The Third Witch: A Novel
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In this stirring debut novel, Rebecca Reisert enters the world of Shakespeare's Macbeth, in which a young woman's search for vengeance plunges her into a legendary tale of deceit, murder, and retribution....
I have made my life an arrow, and His heart is my home. I have made my life a blade, and His heart is my sheath....So pledges Gilly, vowing to destroy Macbeth, the most powerful man in medieval Scotland. She escapes from the hut in Birnam Wood in which she has lived for the past seven years, ever since she was taken in by Nettle and Mad Helga -- wise women whose powers are widely feared and reviled. Disguising herself as a servant boy, Gilly finds work in the kitchen of her enemy's castle. Soon she insinuates herself into the lives of Macbeth and his beautiful, dangerous wife, subtly manipulating the forces governing their fate. But as Gilly moves closer to her private revenge, she finds herself at risk when she confronts the startling legacy of a long-concealed heritage.
in his response. “Thou shalt not suffer a witch to live!” “Father, I do not talk of witchcraft. Just a simple disguise—” “Such things be shape-shifting and thus are the work of the devil. Thou shalt not suffer a witch to live!” That should have ended the matter, but to my disgust, I became obsessed with catching glimpses of myself, trying to puzzle out my girl-self in my eyes or manner. I am like a drunkard rooting out his next tankard, only instead of ale, I seek any surface that can cast me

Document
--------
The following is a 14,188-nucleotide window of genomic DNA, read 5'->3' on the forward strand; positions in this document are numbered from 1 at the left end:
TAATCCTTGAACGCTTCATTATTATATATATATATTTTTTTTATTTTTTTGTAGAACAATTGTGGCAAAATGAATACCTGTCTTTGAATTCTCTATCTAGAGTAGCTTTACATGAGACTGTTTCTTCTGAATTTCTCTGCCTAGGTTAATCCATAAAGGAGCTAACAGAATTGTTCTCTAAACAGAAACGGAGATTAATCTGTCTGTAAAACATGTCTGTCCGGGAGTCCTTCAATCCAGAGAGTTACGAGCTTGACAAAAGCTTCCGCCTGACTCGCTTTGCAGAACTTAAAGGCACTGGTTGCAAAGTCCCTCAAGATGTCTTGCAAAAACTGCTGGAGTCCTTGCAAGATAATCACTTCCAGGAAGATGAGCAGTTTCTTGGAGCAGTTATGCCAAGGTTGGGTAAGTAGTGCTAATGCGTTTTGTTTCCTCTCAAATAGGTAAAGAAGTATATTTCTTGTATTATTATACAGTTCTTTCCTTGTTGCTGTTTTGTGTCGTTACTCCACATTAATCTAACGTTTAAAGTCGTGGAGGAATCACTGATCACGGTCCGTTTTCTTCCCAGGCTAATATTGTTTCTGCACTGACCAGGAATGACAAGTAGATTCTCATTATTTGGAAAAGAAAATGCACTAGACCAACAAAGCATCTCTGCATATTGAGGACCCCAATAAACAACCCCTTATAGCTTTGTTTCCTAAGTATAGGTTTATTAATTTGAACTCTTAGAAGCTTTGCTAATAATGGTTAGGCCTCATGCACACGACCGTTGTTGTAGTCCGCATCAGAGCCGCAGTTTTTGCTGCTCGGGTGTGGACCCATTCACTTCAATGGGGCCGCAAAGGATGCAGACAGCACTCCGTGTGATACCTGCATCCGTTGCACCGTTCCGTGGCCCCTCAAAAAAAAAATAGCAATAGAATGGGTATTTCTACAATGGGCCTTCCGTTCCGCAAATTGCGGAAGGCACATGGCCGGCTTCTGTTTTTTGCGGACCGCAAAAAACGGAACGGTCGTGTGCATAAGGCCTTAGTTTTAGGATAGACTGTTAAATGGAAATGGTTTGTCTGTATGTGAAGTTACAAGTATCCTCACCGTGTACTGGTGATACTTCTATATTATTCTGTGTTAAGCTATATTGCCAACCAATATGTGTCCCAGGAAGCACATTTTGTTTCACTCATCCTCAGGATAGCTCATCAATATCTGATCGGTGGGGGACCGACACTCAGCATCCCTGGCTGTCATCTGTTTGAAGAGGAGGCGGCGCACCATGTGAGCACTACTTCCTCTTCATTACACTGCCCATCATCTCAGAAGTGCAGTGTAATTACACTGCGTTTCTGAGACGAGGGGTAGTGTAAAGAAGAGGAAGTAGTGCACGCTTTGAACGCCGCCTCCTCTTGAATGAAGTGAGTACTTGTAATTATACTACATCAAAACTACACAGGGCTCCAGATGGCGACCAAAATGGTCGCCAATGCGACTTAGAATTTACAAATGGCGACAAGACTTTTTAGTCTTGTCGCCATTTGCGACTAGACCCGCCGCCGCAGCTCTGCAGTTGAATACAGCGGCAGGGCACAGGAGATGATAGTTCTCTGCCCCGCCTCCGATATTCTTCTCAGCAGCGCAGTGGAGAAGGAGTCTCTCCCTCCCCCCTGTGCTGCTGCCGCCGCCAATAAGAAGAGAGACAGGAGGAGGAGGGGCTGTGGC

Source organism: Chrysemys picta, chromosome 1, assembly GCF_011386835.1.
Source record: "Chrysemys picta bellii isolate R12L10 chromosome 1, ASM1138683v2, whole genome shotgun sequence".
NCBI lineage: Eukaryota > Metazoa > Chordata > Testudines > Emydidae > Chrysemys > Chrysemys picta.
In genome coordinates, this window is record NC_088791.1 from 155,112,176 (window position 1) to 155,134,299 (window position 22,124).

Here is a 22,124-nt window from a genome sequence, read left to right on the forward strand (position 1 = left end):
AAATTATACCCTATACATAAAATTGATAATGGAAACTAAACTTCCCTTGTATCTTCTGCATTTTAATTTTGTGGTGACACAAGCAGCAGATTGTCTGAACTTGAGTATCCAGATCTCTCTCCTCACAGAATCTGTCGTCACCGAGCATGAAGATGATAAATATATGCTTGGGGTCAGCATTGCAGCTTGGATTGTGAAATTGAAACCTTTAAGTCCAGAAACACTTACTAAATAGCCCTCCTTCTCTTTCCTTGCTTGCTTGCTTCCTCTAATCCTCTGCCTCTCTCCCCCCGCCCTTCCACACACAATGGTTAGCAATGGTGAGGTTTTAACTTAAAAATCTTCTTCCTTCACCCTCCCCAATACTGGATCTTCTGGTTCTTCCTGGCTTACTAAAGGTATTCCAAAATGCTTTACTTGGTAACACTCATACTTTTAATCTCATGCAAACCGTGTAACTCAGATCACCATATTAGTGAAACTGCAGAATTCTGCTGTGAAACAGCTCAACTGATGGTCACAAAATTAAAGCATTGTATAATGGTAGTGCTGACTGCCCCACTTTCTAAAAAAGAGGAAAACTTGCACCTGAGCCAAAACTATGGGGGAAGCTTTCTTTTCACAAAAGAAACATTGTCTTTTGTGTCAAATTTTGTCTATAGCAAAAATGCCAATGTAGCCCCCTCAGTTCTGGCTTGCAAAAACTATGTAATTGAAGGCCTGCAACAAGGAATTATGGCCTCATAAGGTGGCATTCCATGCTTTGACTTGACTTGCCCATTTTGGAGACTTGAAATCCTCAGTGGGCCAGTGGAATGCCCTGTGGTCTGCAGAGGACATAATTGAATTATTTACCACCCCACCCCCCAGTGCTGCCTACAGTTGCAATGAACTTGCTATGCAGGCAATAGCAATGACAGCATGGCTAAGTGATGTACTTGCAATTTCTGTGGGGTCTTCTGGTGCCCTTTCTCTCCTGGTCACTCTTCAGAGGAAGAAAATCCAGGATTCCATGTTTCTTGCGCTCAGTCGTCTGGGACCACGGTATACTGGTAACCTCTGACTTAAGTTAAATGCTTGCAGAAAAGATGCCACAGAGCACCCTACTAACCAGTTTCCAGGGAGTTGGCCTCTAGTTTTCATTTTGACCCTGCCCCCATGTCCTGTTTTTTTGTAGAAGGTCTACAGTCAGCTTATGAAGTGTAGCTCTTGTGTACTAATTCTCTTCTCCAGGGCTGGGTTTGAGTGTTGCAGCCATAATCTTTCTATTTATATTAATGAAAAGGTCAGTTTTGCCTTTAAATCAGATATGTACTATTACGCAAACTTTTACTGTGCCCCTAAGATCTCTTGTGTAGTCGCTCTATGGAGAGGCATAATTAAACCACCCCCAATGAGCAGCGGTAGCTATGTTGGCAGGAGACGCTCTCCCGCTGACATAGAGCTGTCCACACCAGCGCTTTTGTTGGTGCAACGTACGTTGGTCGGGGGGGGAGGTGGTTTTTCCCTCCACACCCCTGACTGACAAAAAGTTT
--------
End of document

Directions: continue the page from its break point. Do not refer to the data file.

you speak of save you from those three peasants—” “I did not ask Him to save me. Given enough time, I should have saved myself.” My breath quickens. “Anyway, it makes no difference. I have made my life an arrow, and He is my home. I have made my heart a dagger, and His heart is my—” Mad Helga says, “ ’Tis a serious business, child, to kill a man who saved you. Whether he saved you asked or saved you unasked, it matters not.” “Mad Helga,” I say, “should He save the entire world, it makes not a
flicks a bone into its place. “You daft old bat,” I say, “speak plainly!” Mad Helga holds up a tiny bone. The lower part dangles, broken. “See what your impatience has wrought? Once broken, never fully mended.” “I shall break your bones, old woman, if you do not answer me.” Mad Helga’s eye continues to twinkle. With the dangling end of the bone, she draws a faint pattern in the ashes on the hearth. “Heed well, Gilly. These curls here, this is our own wood, Birnam.” Her voice is suddenly as
that He does not expect Lord Banquo to come? Then I see Him, still standing in the corner, but the bear-man is gone. I ease my way over toward Him. Before I get there, His witchwife calls something to Him, and He raises his goblet. The room grows silent. “Welcome, friends!” His voice rings strong and sure throughout the hall. “It little befits our hospitality that our chief guest is tardy.” Several guests mutter in agreement. I am sickened by His hypocrisy. Not only did He order Lord Banquo’s
yawn cracks my jaw—“but we must hurry. I must reach Nettle and Mad Helga before He does. They must be warned!” Then I pull his reins with one hand and push branches out of the way with the other as we make our way through the wood. Eventhough I urge the horse to go faster, faster, I am nonetheless a little anxious about how Nettle and Mad Helga will receive me. I am so very tired. I feel like the walking dead. I stumble a few times. Tiredness weighs me down like a heavy cloak, like Lord Banquo’s